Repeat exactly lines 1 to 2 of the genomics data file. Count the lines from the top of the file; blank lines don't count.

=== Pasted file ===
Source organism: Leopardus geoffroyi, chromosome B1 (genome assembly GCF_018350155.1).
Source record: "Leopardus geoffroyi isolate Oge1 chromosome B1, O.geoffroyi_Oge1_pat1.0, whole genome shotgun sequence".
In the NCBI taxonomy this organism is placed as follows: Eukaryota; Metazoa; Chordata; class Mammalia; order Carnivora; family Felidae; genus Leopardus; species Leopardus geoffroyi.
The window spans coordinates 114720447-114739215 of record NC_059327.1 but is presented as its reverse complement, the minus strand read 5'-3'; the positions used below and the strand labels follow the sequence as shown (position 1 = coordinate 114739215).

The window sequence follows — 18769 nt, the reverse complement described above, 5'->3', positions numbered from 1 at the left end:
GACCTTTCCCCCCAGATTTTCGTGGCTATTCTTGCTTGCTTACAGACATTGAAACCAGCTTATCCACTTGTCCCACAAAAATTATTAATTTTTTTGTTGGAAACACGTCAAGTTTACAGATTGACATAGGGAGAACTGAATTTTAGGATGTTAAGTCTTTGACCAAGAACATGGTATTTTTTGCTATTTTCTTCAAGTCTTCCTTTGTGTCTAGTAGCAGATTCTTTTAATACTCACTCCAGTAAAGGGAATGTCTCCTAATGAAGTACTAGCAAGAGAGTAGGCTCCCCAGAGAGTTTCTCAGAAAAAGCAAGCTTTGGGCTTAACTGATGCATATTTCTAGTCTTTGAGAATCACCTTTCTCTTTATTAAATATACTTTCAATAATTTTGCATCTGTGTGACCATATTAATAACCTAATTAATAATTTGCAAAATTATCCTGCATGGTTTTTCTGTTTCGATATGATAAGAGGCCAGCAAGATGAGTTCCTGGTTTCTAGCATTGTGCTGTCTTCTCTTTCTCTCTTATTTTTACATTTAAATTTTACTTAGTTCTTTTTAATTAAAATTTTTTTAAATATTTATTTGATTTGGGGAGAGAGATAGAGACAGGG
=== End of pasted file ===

Source organism: Leopardus geoffroyi, chromosome B1 (genome assembly GCF_018350155.1).
Source record: "Leopardus geoffroyi isolate Oge1 chromosome B1, O.geoffroyi_Oge1_pat1.0, whole genome shotgun sequence".